Then suddenly all of that changed. The new models made some changes to the path, they all started to converge in agreement, and we were faced with a much more aggressive and abbreviated timeline. Our plans, set usually for 5 days, were now adjusting rapidly downward to account for location and response periods. It was around this time that we began to see how the new technology systems and ideologies would perform. The reason for this was that the last large hurricane season that tested Texas was back in 2008 with Ike, and a lot had changed in the 9 years following. Back then the large jurisdictions in the state had led tying things together. The Texas Division of Emergency Management (TDEM) saw this and adopted similar methods, including bringing CIS as a whole up to the state level. It was time to see how that would pay off.
72 hours. 3 days. You never know how long things actually take to do until you try to do them during a real event, and the scale this time around was staggering. The first systems to be tested were our State of Texas Assistance Request (STAR) and Emergency Tracking Network (ETN) processes followed closely after by the Disaster Summary Outlines (DSO)s. All of these systems are maintained and were created by my CIS section. They were about to have a large audience of users on over 30 systems tied together with ours including the Federal Emergency Management Agency (FEMA)s system. As a sidebar, this was the first time FEMA had ever connected to a state in this manner and it was going to be tested as well.
The State of Texas Assistance Request (STAR)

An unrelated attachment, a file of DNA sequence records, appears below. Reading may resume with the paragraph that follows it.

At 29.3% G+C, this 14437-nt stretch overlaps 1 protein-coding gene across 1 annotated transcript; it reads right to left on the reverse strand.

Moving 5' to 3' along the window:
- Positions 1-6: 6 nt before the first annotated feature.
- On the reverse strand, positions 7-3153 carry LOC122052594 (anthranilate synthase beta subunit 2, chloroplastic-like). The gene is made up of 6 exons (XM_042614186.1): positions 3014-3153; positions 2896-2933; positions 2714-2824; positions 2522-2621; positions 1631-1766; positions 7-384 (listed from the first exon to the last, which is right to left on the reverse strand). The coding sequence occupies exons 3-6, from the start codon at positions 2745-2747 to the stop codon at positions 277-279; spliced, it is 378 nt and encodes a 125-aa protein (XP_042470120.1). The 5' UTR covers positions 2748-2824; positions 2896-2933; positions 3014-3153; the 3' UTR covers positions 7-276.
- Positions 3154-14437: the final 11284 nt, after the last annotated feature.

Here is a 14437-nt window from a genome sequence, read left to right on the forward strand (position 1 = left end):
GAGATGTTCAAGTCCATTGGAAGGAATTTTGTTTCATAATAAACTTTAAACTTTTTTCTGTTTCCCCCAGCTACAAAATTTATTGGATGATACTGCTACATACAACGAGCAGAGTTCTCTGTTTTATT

I will give a little context here in that when a jurisdiction needs help, they will create a STAR and push it up from the city and county affected to the DDC and then if need be to the state. There are many means of communicating needs, and some previous methods were phone calls, faxes, emails, paper forms, and face to face meetings. We chose to use an automated method that we call the STAR that generates a unique number that can be used to track down what a request is, where it’s currently being worked, who is working it, and final resolution including if it needs to be returned back to the sender which is called demobilizing. I will go into what I feel went right with the STAR first: requests had a unique tracking number that everyone from requester on up could find and look into. Information could be added, and approvals and routing completed the picture that the right eyes had been put on each and every request. We were able to add responses (called Actions) to a STAR so that requests were filled, and later on while activated we published out a method to retrieve outstanding items via a simplified demob process. Total numbers of requests for Harvey alone exceeded 8,000 and we did not ‘lose’ any of them which had happened in the past when other methods failed such as emails (delivery rejected, mailbox full), phone calls (on another call, voicemail full) or faxes (paper out, toner out, who even looks at faxes anymore??). The things that we’ll do better is training and ease of request. It became clear that there were a few logjam areas that STAR had created, and giving those areas additional support thanks to the demographic information the STAR provides should resolve that in the future. The current upgrades will give locals a request process at their level that is not the STAR (it lives and is filled locally only), as well as resource management (what’s downrange, who signed for it, and when is it ready to come home for demob?), resource tracking (it’s en route to requester, then it arrives, now it’s ready to come home, now it arrived back home), and action tracking (each action of every request adds to the burn rate in some manner and having that data update in real time automatically is a large benefit too. One final bit is that we will work with FEMA to tie our STAR process in with their RRF (request) process.